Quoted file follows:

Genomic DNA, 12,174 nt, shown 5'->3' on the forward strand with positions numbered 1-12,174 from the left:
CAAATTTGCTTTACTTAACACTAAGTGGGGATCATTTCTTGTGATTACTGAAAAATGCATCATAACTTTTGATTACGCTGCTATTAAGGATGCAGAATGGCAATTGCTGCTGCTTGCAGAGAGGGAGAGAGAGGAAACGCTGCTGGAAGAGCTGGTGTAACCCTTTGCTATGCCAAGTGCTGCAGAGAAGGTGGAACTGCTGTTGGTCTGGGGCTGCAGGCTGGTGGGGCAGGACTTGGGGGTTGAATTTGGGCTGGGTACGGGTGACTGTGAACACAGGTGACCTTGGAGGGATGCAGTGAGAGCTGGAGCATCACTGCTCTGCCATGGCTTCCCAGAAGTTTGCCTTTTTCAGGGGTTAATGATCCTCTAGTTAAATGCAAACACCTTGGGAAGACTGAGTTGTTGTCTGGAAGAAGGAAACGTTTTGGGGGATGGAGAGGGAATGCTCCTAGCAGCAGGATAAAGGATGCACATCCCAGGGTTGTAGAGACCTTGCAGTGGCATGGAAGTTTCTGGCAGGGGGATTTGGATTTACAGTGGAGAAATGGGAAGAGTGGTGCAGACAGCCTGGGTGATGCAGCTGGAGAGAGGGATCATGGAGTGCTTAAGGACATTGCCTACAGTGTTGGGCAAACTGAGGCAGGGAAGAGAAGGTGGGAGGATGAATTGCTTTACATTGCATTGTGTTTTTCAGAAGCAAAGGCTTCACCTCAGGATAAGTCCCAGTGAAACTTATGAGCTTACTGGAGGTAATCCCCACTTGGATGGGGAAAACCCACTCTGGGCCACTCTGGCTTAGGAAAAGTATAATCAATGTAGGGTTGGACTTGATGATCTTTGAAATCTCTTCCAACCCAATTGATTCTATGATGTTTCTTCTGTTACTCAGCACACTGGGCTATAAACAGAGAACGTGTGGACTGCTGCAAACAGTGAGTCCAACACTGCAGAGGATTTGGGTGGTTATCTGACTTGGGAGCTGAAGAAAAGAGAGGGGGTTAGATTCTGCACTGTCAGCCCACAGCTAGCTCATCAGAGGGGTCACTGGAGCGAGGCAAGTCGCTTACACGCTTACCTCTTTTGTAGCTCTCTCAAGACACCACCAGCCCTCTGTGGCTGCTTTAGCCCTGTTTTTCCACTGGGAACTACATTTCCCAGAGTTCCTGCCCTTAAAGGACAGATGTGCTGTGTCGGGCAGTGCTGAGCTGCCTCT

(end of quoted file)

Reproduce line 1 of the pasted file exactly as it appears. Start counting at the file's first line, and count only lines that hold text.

Genomic DNA, 12,174 nt, shown 5'->3' on the forward strand with positions numbered 1-12,174 from the left: